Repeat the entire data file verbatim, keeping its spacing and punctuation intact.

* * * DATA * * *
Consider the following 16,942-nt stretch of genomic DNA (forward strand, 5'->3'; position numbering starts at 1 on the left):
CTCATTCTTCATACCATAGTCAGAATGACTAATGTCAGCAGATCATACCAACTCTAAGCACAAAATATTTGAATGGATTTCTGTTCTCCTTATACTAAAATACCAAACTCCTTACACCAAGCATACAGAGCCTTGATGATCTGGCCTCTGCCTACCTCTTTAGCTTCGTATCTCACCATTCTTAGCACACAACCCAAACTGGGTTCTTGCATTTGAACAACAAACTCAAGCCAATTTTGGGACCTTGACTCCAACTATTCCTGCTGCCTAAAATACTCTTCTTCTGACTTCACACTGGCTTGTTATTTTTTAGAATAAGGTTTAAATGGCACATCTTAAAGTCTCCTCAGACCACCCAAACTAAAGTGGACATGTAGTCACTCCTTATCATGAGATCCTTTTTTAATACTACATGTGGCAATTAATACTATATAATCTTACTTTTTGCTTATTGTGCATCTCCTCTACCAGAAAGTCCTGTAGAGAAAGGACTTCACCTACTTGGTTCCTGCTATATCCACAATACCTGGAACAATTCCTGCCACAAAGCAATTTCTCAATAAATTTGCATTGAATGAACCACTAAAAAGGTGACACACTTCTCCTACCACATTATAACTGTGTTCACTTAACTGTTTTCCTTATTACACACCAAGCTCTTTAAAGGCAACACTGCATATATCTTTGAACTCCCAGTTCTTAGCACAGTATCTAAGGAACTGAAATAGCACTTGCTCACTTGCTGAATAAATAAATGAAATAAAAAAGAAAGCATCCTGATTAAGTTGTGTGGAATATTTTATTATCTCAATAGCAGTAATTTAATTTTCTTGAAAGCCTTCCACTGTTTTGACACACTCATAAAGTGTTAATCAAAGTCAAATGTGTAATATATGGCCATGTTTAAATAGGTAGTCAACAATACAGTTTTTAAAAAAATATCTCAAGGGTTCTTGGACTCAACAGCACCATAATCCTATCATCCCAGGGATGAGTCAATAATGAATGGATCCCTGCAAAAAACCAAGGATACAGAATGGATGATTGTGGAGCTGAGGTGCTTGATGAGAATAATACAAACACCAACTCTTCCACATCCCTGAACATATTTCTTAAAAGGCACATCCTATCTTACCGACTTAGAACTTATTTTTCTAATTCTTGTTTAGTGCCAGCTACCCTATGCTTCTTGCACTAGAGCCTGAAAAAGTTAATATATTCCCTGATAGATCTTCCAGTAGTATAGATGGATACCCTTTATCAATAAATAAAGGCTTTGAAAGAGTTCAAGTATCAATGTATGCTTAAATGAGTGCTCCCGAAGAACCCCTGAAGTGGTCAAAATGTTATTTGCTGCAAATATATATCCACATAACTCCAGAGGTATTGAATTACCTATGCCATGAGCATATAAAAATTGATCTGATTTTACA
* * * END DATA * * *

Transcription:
Consider the following 16,942-nt stretch of genomic DNA (forward strand, 5'->3'; position numbering starts at 1 on the left):
CTCATTCTTCATACCATAGTCAGAATGACTAATGTCAGCAGATCATACCAACTCTAAGCACAAAATATTTGAATGGATTTCTGTTCTCCTTATACTAAAATACCAAACTCCTTACACCAAGCATACAGAGCCTTGATGATCTGGCCTCTGCCTACCTCTTTAGCTTCGTATCTCACCATTCTTAGCACACAACCCAAACTGGGTTCTTGCATTTGAACAACAAACTCAAGCCAATTTTGGGACCTTGACTCCAACTATTCCTGCTGCCTAAAATACTCTTCTTCTGACTTCACACTGGCTTGTTATTTTTTAGAATAAGGTTTAAATGGCACATCTTAAAGTCTCCTCAGACCACCCAAACTAAAGTGGACATGTAGTCACTCCTTATCATGAGATCCTTTTTTAATACTACATGTGGCAATTAATACTATATAATCTTACTTTTTGCTTATTGTGCATCTCCTCTACCAGAAAGTCCTGTAGAGAAAGGACTTCACCTACTTGGTTCCTGCTATATCCACAATACCTGGAACAATTCCTGCCACAAAGCAATTTCTCAATAAATTTGCATTGAATGAACCACTAAAAAGGTGACACACTTCTCCTACCACATTATAACTGTGTTCACTTAACTGTTTTCCTTATTACACACCAAGCTCTTTAAAGGCAACACTGCATATATCTTTGAACTCCCAGTTCTTAGCACAGTATCTAAGGAACTGAAATAGCACTTGCTCACTTGCTGAATAAATAAATGAAATAAAAAAGAAAGCATCCTGATTAAGTTGTGTGGAATATTTTATTATCTCAATAGCAGTAATTTAATTTTCTTGAAAGCCTTCCACTGTTTTGACACACTCATAAAGTGTTAATCAAAGTCAAATGTGTAATATATGGCCATGTTTAAATAGGTAGTCAACAATACAGTTTTTAAAAAAATATCTCAAGGGTTCTTGGACTCAACAGCACCATAATCCTATCATCCCAGGGATGAGTCAATAATGAATGGATCCCTGCAAAAAACCAAGGATACAGAATGGATGATTGTGGAGCTGAGGTGCTTGATGAGAATAATACAAACACCAACTCTTCCACATCCCTGAACATATTTCTTAAAAGGCACATCCTATCTTACCGACTTAGAACTTATTTTTCTAATTCTTGTTTAGTGCCAGCTACCCTATGCTTCTTGCACTAGAGCCTGAAAAAGTTAATATATTCCCTGATAGATCTTCCAGTAGTATAGATGGATACCCTTTATCAATAAATAAAGGCTTTGAAAGAGTTCAAGTATCAATGTATGCTTAAATGAGTGCTCCCGAAGAACCCCTGAAGTGGTCAAAATGTTATTTGCTGCAAATATATATCCACATAACTCCAGAGGTATTGAATTACCTATGCCATGAGCATATAAAAATTGATCTGATTTTACA